While export sales and export orders were also at record highs for the services sector, according to the survey, adding weight to the view that the U.K. economy is on course for a steady recovery.
(Read more: UK CFOs feeling upbeat and ready to take risks)
"Firms across the board believe they can create jobs, invest, and export," BCC Director General John Longworth said in a statement. "It is especially pleasing that the spurt in the manufacturing has proven not to be a fluke, which demonstrates the dynamism of our small, high value, manufacturing sector."
He added: "Confidence is high and our members are resolute in their determination to take the recovery from being good to being truly great."
The BCC survey mirrors a string of other surveys and data emanating from an improving British economy.
Last week, the Markit/CIPS Manufacturing Purchasing Managers' Index (PMI) eased to 57.3 last month from November's three-year high of 58.1 – but remained well above the 50 mark that signals expansion. On Monday, PMI data for services revealed that growth in the sectoreased in December to a six-month low of 58.8 points, but optimism remained high.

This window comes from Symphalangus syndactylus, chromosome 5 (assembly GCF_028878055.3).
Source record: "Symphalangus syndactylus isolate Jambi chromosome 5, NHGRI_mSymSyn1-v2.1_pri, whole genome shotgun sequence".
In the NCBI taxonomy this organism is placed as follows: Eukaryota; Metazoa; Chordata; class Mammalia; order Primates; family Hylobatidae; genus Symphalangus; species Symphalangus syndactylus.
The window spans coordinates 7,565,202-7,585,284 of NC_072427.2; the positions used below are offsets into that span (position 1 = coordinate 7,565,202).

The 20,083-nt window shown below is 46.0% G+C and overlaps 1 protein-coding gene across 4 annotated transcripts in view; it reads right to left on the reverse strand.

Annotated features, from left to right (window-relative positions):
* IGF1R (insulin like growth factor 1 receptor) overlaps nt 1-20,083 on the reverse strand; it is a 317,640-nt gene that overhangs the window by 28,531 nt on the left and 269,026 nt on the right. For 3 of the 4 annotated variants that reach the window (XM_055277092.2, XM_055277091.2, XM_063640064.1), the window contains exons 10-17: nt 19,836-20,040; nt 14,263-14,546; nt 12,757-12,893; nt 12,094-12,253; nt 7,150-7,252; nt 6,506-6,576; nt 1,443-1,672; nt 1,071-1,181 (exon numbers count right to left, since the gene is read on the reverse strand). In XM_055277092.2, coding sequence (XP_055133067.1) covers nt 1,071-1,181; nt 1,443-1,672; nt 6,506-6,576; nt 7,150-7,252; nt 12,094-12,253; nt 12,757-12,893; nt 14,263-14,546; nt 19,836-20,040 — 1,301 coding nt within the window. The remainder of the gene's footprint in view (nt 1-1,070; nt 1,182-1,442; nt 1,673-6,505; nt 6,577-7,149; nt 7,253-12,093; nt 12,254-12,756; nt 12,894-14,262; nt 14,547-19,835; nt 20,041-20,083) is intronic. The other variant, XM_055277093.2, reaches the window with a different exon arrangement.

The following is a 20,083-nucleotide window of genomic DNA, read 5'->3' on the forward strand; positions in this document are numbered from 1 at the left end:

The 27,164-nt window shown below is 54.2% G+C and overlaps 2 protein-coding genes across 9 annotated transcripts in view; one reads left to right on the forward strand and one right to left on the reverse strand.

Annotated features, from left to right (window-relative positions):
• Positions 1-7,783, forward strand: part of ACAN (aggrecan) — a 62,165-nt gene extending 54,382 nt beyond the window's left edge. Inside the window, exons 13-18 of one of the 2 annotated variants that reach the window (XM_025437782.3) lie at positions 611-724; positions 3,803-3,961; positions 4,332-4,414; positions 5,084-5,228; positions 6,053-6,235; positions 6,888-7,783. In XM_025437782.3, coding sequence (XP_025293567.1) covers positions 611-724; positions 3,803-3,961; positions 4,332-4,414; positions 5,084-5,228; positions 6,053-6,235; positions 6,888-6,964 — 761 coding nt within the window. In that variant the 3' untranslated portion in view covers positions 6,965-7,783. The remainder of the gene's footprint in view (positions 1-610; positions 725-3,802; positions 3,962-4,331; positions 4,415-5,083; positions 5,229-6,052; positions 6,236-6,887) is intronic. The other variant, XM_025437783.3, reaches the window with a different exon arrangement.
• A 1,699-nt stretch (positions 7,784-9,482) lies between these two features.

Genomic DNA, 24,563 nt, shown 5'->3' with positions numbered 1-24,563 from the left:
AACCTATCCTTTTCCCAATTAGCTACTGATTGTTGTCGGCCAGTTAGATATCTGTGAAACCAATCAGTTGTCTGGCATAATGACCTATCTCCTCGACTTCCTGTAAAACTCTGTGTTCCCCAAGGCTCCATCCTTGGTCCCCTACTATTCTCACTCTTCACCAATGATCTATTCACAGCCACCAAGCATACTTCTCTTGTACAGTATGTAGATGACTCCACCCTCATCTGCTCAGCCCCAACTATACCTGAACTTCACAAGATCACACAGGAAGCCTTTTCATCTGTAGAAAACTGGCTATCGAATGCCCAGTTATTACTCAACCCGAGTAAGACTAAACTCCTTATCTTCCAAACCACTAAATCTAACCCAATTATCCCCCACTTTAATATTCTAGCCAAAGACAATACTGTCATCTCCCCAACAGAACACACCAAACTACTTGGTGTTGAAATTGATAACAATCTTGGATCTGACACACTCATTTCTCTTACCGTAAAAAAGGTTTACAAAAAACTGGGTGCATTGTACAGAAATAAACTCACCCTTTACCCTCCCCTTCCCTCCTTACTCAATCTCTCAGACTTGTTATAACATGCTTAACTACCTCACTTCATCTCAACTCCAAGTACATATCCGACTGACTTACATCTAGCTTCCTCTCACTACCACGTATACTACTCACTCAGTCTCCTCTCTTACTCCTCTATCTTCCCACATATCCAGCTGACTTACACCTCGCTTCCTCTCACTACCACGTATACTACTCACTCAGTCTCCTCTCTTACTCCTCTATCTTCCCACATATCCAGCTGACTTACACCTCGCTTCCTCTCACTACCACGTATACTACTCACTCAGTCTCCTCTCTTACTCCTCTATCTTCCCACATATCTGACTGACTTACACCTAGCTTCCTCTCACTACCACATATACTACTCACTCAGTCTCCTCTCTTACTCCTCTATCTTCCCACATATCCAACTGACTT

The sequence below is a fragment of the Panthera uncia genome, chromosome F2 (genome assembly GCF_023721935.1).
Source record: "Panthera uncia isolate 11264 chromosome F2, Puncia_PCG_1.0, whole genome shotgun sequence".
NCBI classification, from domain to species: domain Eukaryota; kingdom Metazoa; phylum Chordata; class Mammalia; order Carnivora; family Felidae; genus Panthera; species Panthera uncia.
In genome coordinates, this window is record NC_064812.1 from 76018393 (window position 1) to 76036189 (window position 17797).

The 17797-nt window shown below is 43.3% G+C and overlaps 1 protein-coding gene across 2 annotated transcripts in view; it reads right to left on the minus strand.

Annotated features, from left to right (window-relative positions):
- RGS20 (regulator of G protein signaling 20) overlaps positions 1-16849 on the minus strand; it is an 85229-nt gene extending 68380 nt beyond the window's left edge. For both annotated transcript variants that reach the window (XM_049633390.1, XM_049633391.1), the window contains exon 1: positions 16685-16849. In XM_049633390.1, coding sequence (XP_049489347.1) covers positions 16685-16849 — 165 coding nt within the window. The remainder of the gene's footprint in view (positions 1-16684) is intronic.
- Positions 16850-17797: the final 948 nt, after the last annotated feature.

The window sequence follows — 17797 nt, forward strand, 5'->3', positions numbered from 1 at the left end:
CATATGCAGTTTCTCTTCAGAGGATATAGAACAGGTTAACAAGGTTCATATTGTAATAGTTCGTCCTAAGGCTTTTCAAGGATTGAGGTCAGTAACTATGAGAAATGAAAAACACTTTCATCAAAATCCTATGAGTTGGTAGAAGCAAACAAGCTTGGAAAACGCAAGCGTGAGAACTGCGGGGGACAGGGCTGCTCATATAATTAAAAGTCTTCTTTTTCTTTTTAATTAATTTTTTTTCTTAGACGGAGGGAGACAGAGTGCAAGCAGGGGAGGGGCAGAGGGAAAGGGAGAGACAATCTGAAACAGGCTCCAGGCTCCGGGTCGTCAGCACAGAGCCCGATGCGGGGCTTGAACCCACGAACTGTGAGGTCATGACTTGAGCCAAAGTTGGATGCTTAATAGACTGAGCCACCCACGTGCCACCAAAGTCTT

The U.K. manufacturers' organization EEF and Aldermore Bank interviewed 200 senior executives in the manufacturing sector and found that growth was expected in all markets and at manufacturing firms of all sizes in Britain over 2014.
While a survey of CFOs by Deloitte found that U.K.corporates were ready to take risks, expand and hire as business confidence improved for the sixth consecutive quarter.
(Read more: UK manufacturing tipped for major turnaround)
The BCC has already said that it expects economic growth in the U.K. to beat its pre-recession peak in the second half of next year. The business lobby group recently upgraded its short-term gross domestic product (GDP) growth forecasts for the country, from 1.3 to 1.4 percent for 2013 and from 2.2 to 2.7 percent for 2014.
However, its Quarterly Economic Survey did not paint an entirely rosy picture.
In the manufacturing sector, balances for domestic sales and export orders fell slightly in the third quarter, while the sector's cash flow also slipped over the period.
The BCC said this showed the need to promote access to finance to ensure businesses could expand to meet an ever-growing order book.
"Cash flow continues to be an ongoing concern, and may hold businesses back from expanding to meet the growing levels of demand. We must give companies the opportunity to get the finance they need to go out and trade the world if we are to succeed in rebalancing the economy," Longworth added.